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Eur J Epidemiol. 2019 Oct;34(10):917-926. doi: 10.1007/s10654-019-00545-y. Epub 2019 Aug 7.

Green tea consumption and mortality in Japanese men and women: a pooled analysis of eight population-based cohort studies in Japan.

Author information

1
Epidemiology and Prevention Group, Center for Public Health Sciences, National Cancer Center, 5-1-1 Tsukiji, Chuo-ku, Tokyo, 104-0045, Japan.
2
Division of Cancer Statistics and Integration, Center for Cancer Control and Information Services, National Cancer Center, Tokyo, Japan.
3
Division of Cancer Information and Control, Aichi Cancer Center Research Institute, Nagoya, Japan.
4
Department of Epidemiology, Nagoya University Graduate School of Medicine, Nagoya, Japan.
5
Department of Public Health, Aichi Medical University School of Medicine, Nagakute, Japan.
6
Department of Public Health, Hokkaido University Graduate School of Medicine, Sapporo, Japan.
7
Division of Environmental Medicine and Population Sciences, Department of Social and Environmental Medicine, Graduate School of Medicine, Osaka University, Suita, Japan.
8
Division of Epidemiology, Department of Public Health and Forensic Medicine, Tohoku University Graduate School of Medicine, Sendai, Japan.
9
Department of Epidemiology and Preventive Medicine, Gifu University Graduate School of Medicine, Gifu, Japan.
10
Department of Epidemiology, Radiation Effects Research Foundation, Hiroshima, Japan.
11
Department of Epidemiology and Prevention, Center for Clinical Sciences, National Center for Global Health and Medicine, Tokyo, Japan.
12
Division of Cancer Epidemiology and Prevention, Aichi Cancer Center Research Institute, Nagoya, Japan.
13
Department of Oral Epidemiology, Graduate School of Biomedical and Health Sciences, Hiroshima University, Hiroshima, Japan.
14
Department of Preventive Medicine, Faculty of Medicine, Saga University, Saga, Japan.
15
Epidemiology and Prevention Group, Center for Public Health Sciences, National Cancer Center, 5-1-1 Tsukiji, Chuo-ku, Tokyo, 104-0045, Japan. mnminoue@ncc.go.jp.
16
Department of Cancer Epidemiology, Graduate School of Medicine, The University of Tokyo, Tokyo, Japan. mnminoue@ncc.go.jp.

Abstract

The aim of our study was to assess the association between green tea consumption and all-cause and cause-specific mortality in a pooled analysis of eight Japanese population-based cohort studies. Pooled hazard ratios (HR) and 95% confidence intervals (CI), derived from random effects models, were used to evaluate the associations between green tea consumption, based on self-report at baseline, and risk of all-cause and cause-specific mortality. During a mean follow-up of 17.3 years, among 313,381 persons, 52,943 deaths occurred. Compared with individuals who consumed < 1 cup/day, those in the highest consumption category (≥ 5 cups/day) had a decreased risk of all-cause mortality [the multivariate-adjusted HR was 0.90 (95% CI 0.87-0.94) for men and 0.82 (0.74-0.90) for women]. A similar inverse association was observed for heart disease mortality [HR 0.82 (0.75-0.90) for men, and 0.75 (0.68-0.84) for women], and cerebrovascular disease mortality [HR 0.76 (0.68-0.85) for men, and 0.78 (0.68-0.89) for women]. Among women, green tea consumption was associated with decreased risk of total cancer mortality: 0.89 (0.83-0.96) for the 1-2 cups/day category and 0.91 (0.85-0.98) for the 3-4 cups/day category. Results for respiratory disease mortality were [HR 0.75 (0.61-0.94)] among 3-4 cup daily consumers and [HR 0.66 (0.55-0.79)] for ≥ 5 cups/day. Higher consumption of green tea is associated with lower risk for all-cause mortality in Japanese, especially for heart and cerebrovascular disease. Moderate consumption decreased the risk of total cancer and respiratory disease mortality in women.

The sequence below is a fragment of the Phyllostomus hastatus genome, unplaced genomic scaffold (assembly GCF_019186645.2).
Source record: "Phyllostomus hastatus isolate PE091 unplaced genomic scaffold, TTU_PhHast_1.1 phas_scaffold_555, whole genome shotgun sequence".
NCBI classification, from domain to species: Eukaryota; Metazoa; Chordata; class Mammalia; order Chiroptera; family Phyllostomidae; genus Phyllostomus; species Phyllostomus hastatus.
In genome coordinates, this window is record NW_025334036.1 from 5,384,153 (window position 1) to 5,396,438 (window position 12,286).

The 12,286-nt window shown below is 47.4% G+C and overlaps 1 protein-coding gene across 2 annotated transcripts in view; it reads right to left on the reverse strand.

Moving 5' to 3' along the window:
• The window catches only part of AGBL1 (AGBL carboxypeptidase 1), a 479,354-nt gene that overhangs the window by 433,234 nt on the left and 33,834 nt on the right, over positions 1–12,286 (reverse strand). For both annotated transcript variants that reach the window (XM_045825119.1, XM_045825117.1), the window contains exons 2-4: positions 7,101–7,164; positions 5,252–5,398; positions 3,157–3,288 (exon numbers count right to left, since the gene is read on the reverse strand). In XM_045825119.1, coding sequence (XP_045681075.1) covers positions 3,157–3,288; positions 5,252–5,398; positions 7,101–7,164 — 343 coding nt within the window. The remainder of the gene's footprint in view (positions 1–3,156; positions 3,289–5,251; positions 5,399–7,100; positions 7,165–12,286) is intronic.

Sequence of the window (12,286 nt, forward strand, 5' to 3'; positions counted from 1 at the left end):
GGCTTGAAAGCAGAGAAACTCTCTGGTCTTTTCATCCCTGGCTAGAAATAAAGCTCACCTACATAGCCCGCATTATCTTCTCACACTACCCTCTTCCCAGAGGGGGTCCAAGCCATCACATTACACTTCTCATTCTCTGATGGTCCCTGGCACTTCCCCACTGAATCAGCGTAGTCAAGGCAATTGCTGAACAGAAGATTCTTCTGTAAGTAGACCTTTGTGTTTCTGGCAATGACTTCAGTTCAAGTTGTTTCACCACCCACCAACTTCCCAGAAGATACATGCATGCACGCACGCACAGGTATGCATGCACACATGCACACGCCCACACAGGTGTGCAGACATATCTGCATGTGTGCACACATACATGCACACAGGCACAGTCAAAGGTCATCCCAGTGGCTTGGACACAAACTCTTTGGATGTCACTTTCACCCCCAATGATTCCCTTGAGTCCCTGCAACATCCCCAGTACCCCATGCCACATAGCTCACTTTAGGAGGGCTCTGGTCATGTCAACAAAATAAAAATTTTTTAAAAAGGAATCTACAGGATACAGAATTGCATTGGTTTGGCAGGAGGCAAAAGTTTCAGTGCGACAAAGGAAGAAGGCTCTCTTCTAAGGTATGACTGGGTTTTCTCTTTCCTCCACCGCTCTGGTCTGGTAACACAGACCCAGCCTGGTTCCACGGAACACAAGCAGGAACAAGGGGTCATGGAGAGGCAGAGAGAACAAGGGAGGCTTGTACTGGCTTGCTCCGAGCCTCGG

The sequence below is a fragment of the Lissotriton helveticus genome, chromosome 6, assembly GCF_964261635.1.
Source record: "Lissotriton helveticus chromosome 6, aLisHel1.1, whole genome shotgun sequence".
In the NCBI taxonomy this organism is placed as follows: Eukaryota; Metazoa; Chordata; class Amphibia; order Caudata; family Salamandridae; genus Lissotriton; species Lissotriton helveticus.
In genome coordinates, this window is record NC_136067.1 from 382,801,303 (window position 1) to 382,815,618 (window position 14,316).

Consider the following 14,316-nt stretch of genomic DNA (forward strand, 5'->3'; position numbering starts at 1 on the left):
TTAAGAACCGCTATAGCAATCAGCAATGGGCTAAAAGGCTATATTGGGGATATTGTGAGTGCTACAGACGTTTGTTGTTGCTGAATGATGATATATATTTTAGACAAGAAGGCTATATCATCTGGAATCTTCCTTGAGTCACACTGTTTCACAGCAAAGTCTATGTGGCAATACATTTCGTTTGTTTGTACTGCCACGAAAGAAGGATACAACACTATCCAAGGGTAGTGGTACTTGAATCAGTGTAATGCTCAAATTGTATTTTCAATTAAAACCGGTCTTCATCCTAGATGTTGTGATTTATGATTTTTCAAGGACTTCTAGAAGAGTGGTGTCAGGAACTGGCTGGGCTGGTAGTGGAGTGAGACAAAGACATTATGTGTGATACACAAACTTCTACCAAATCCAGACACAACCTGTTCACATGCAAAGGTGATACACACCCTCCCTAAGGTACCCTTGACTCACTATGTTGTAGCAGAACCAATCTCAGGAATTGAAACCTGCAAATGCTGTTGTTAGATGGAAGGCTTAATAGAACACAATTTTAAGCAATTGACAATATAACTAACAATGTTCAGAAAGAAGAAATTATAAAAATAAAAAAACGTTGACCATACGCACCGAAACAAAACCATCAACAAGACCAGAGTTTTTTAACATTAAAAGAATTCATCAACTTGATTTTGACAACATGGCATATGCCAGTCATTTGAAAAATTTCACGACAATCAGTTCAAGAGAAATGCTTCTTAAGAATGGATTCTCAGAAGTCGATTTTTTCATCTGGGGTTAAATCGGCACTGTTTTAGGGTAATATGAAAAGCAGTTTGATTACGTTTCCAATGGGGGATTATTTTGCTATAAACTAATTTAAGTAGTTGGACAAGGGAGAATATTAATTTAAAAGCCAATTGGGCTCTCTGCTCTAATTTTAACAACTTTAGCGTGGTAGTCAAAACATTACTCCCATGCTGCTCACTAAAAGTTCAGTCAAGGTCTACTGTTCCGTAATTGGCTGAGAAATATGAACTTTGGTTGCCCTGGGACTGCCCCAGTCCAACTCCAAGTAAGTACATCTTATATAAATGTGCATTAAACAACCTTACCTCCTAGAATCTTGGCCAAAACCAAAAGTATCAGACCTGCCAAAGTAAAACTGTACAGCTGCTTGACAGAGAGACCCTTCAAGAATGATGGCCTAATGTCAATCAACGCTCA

KEYWORDS:

Cohort study; Green tea; Japan; Mortality; Pooled analysis

PMID:
31392470
DOI:
10.1007/s10654-019-00545-y
[Indexed for MEDLINE]

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